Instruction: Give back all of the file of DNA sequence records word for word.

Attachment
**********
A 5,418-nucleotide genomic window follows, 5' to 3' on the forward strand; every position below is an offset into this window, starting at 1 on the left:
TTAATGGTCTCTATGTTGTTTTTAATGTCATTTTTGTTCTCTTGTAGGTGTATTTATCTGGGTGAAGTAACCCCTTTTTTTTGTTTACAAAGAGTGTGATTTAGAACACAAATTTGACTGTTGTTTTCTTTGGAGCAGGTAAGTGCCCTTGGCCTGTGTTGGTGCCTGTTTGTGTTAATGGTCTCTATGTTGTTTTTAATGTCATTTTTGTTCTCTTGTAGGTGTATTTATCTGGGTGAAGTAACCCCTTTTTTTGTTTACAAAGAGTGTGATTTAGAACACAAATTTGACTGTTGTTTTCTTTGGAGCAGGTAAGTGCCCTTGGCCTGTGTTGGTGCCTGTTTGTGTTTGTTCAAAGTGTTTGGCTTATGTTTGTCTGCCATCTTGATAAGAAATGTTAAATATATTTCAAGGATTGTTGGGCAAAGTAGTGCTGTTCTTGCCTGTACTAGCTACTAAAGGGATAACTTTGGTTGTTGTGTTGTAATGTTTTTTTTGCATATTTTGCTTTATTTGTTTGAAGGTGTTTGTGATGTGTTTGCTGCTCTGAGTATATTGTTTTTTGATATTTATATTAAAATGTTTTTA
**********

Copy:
A 5,418-nucleotide genomic window follows, 5' to 3' on the forward strand; every position below is an offset into this window, starting at 1 on the left:
TTAATGGTCTCTATGTTGTTTTTAATGTCATTTTTGTTCTCTTGTAGGTGTATTTATCTGGGTGAAGTAACCCCTTTTTTTTGTTTACAAAGAGTGTGATTTAGAACACAAATTTGACTGTTGTTTTCTTTGGAGCAGGTAAGTGCCCTTGGCCTGTGTTGGTGCCTGTTTGTGTTAATGGTCTCTATGTTGTTTTTAATGTCATTTTTGTTCTCTTGTAGGTGTATTTATCTGGGTGAAGTAACCCCTTTTTTTGTTTACAAAGAGTGTGATTTAGAACACAAATTTGACTGTTGTTTTCTTTGGAGCAGGTAAGTGCCCTTGGCCTGTGTTGGTGCCTGTTTGTGTTTGTTCAAAGTGTTTGGCTTATGTTTGTCTGCCATCTTGATAAGAAATGTTAAATATATTTCAAGGATTGTTGGGCAAAGTAGTGCTGTTCTTGCCTGTACTAGCTACTAAAGGGATAACTTTGGTTGTTGTGTTGTAATGTTTTTTTTGCATATTTTGCTTTATTTGTTTGAAGGTGTTTGTGATGTGTTTGCTGCTCTGAGTATATTGTTTTTTGATATTTATATTAAAATGTTTTTA